Pierre Chapo or the elegance of solid wood
In Gordes, a picturesque village in the Vaucluse perched on its rock, Fidel Chapo continues the family legacy of his father, Pierre Chapo (1927-1987), a designer and furniture creator. Fidel Chapo has relaunched the manufacture of furniture designed by his father. With the help of his son Zoran, they are working on a hundred pieces of furniture from the Chapo collection, based on the original models. Many discerning collectors order re-editions of the furniture created by Pierre Chapo. A prolific creator, he has dedicated his entire life to design with one desire: to create furniture that is functional, aesthetic and homogeneous, and one common point: a love of wood. This article looks back at the emblematic creations of a designer whose work has been somewhat forgotten by history, yet who remains one of the great furniture designers of the 1960s to 1980s.
Pierre Chapo was born in 1927 into a family of craftsmen in the Parisian district of Belleville. ten years later, the Chapo family moved to Vierzon in the Cher region. At first, Pierre Chapo thought he was going to become a painter, but when he met a marine carpenter, Mr Perrot, he discovered woodworking. He then decided to enrol at the Ecole Nationale Supérieure des Beaux-Arts in Paris, in the architecture section.
In 1956, he did a decisive internship for the architects Lescher and Mahoney in Phoenix (Arizona). He perfected his training in cabinet making. In the meantime, Pierre Chapo travelled through Central America, Mexico, the United States and Canada in a Ford T. A journey of initiation, as he visits the studio and the house of the American architect-designer Frank Lloyd Wright.
Back in France, Pierre Chapo makes his first wooden furniture. In particular, he made the L01 Godot bed, at the request of the famous poet and playwright Samuel Beckett. For its time, this French elm bed is strikingly modern with its pure lines that give it great elegance, in the image of the design of Charlotte Perriand and Jean Prouvé.
In 1958, Pierre Chapo and his wife, Nicole Lormier, opened their own gallery on Boulevard de l’Hôpital in Paris. They exhibited the cabinetmaker’s first pieces of furniture and those of other designers Chapo liked: Charlotte Perriand and Serge Mouille for the modernity of their pieces, and above all the sculptor and designer Isamu Noguchi (1904-1988), with whom he shared a love of artisanal woodwork and a taste for organic design. Chapo set up his workshop in Clamart. In 1960, his talent was acclaimed and he received the Gold Medal of the City of Paris at the Arts and CraftsExhibition.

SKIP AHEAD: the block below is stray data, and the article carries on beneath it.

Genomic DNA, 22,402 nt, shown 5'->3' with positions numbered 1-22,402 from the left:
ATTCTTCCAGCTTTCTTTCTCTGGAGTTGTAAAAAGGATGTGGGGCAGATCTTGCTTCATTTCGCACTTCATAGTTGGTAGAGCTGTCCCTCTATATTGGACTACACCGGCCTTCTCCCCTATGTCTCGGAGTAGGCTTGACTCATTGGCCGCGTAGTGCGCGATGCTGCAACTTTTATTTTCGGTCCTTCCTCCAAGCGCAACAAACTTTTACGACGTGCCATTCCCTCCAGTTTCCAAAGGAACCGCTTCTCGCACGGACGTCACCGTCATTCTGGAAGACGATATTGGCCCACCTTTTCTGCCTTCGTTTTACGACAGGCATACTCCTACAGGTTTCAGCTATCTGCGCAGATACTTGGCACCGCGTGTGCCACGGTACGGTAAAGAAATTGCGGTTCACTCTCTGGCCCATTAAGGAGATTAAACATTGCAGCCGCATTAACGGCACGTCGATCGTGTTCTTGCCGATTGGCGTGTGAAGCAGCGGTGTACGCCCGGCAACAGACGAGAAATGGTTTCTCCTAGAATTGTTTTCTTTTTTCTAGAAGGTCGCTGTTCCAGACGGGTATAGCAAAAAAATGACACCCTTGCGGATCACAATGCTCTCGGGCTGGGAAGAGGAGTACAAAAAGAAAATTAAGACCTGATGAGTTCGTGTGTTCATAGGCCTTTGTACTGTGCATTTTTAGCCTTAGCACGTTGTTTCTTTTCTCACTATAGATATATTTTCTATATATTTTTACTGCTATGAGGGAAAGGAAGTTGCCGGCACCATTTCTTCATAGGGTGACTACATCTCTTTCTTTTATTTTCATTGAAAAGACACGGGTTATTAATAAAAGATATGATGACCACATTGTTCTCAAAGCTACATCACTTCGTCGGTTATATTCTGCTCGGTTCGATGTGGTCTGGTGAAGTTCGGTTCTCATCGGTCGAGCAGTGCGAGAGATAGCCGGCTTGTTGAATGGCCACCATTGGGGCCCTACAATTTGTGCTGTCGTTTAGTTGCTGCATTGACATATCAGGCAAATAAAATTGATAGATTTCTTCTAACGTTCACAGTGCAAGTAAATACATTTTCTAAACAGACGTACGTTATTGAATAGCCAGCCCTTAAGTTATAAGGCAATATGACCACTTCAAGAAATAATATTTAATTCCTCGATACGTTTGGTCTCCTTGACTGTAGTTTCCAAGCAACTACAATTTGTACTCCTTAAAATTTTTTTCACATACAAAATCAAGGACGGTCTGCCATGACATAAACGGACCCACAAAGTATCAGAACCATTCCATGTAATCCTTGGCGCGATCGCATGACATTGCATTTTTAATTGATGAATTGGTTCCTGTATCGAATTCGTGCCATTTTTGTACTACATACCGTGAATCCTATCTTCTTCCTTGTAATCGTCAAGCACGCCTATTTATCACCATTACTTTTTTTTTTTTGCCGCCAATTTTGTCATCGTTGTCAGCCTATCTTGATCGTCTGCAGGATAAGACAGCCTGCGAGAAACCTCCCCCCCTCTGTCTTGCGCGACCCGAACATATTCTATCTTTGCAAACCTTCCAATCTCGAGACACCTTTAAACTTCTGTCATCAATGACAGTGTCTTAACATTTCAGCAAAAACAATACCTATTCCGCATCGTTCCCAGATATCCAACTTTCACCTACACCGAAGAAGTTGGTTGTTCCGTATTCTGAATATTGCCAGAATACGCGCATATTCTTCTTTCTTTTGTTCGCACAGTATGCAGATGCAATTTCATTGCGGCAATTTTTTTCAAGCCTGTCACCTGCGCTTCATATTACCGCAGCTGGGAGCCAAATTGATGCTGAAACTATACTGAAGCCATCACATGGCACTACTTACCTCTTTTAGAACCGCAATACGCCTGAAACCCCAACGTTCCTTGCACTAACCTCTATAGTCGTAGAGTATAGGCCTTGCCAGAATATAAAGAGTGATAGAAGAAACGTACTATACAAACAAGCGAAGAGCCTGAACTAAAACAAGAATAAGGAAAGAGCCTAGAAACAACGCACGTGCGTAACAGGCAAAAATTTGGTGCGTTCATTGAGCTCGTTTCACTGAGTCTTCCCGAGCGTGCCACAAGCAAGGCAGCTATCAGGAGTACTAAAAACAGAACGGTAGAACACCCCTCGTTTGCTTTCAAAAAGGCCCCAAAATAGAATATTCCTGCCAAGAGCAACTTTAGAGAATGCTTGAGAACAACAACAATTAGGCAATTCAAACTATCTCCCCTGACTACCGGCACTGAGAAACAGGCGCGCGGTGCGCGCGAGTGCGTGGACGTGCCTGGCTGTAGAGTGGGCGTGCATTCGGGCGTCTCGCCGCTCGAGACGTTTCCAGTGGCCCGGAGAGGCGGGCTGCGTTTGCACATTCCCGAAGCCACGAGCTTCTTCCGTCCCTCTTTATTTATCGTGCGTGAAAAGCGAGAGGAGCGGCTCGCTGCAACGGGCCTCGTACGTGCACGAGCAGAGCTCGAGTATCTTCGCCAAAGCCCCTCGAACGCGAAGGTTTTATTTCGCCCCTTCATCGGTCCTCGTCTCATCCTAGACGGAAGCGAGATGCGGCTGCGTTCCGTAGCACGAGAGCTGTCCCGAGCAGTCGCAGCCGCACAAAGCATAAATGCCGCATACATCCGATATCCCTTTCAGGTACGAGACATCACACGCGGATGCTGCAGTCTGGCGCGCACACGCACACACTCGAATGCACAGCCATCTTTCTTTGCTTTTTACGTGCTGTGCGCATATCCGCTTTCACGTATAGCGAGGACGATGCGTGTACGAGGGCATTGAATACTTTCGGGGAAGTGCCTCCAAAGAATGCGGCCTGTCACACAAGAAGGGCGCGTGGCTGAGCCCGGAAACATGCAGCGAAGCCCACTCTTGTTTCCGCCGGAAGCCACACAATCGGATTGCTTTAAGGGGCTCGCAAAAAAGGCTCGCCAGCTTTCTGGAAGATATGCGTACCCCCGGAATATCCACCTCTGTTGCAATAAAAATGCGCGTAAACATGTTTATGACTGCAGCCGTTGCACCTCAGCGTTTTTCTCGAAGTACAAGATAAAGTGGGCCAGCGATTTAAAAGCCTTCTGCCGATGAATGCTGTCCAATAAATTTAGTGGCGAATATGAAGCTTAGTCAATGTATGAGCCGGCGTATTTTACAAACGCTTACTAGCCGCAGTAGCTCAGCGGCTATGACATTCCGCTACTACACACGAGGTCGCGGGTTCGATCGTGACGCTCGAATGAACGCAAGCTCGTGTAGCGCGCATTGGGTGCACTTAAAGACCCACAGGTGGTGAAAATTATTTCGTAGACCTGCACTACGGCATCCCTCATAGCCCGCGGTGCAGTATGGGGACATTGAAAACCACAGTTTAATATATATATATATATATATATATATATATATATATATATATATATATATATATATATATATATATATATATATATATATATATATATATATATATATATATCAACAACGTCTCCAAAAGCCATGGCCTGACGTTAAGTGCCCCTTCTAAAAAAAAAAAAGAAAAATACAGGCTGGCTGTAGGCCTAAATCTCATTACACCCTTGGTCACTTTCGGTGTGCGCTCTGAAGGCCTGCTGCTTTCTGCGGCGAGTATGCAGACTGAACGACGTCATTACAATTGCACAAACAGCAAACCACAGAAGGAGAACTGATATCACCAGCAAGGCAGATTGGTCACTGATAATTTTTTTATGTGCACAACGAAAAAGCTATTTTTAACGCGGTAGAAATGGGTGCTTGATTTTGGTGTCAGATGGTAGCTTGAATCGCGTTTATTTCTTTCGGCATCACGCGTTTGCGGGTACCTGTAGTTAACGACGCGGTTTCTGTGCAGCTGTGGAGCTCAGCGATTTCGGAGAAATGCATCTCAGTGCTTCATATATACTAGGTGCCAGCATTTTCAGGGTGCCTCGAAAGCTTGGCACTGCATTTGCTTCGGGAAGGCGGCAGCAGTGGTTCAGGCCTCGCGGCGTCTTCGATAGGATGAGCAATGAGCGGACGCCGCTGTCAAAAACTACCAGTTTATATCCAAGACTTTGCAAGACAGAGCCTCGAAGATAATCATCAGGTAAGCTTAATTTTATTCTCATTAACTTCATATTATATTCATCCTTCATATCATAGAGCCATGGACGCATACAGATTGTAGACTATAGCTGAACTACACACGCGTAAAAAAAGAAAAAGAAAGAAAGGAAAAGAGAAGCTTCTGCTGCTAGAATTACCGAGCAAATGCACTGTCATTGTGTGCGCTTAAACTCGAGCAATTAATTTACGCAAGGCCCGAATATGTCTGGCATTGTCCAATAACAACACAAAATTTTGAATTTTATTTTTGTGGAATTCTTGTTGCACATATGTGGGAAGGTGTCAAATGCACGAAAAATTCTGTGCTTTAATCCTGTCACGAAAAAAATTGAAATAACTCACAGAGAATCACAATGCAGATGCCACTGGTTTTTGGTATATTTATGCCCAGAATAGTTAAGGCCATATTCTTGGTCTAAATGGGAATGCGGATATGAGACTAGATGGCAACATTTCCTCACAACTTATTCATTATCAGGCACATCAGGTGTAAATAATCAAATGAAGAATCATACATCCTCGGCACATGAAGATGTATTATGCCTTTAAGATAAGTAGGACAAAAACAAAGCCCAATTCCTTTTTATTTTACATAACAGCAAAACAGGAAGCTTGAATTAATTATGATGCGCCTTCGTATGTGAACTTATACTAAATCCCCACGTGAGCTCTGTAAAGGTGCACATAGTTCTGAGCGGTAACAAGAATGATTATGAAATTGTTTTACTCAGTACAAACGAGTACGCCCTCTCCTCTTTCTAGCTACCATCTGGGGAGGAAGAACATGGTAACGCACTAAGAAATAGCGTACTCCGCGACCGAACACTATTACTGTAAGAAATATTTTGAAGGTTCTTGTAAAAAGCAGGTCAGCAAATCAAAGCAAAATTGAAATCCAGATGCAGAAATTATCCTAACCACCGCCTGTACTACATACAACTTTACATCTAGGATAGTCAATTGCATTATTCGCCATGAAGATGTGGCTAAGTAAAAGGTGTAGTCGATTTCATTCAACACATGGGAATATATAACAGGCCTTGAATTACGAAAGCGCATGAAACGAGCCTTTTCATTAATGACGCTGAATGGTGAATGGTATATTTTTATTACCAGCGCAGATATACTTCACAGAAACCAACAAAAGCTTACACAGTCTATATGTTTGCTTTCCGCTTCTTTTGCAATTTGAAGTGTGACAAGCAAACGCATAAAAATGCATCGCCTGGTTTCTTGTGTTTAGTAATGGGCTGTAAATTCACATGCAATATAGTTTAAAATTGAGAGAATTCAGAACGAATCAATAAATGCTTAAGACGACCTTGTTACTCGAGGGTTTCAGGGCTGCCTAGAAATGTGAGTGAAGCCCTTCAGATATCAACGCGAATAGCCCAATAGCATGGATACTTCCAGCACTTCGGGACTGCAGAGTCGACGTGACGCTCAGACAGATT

From the 1960s onwards, Pierre Chapo acquired a certain notoriety; he designed and produced solid wood furniture that was noted for its modernity. Some of his creations became emblematic, including the S10 chair, remarkable for its combination of leather and wood, the S24 chair appreciated for its sobriety, the S45 chair or “Chlacc” chair, with its assertive design. Finally, what can we say about the stylistic exercise Pierre Chapo undertook in designing the T22 “ L’œil ” coffee table? A piece “hunted” by experienced collectors for the beauty of its curves, one of the rare free forms designed by the master cabinetmaker.
What about the design developed by Pierre Chapo? It oscillates between traditional woodworking and the modernity of rectilinear forms with rounded or slanted corners. Pierre Chapo’s furniture is generally very robust and benefits from a remarkable quality of execution. The work on the interlocking joints in particular reveals a great precision of gesture. Pierre Chapo’s favourite material is solid elm, whose raw grain he likes. He sometimes uses oak, ash or fir. The finish is always very meticulous, the woods are nourished with linseed oil and turpentine.
A gifted designer, Pierre Chapo made a wide variety of wooden furniture: seats, of course, but also sideboards, storage shelves, desks, benches and sofas, beds, chests of drawers and even coat racks. In 1967, he moved his production workshop to Gordes, in the Vaucluse, to create the company “CHAPO Gordes S.A.” where he continued his work throughout the 1970s.
Creative, Pierre Chapo is also an outstanding wood technician. In the 1970s, he developed a range of furniture with a beam assembly. The beamed legs of his creations led him to further research. The aesthetic result is as good as it gets. Pierre Chapo’s design combines the traditional know-how of the cabinetmaker with a high degree of technicality to obtain a refined and functional design, with an architectural inspiration.
Stricken with Charcot’s disease, Pierre Chapo died in 1987 at the age of 60. We remember his exceptional work, which his descendants are now reviving, to the delight of enlightened design lovers!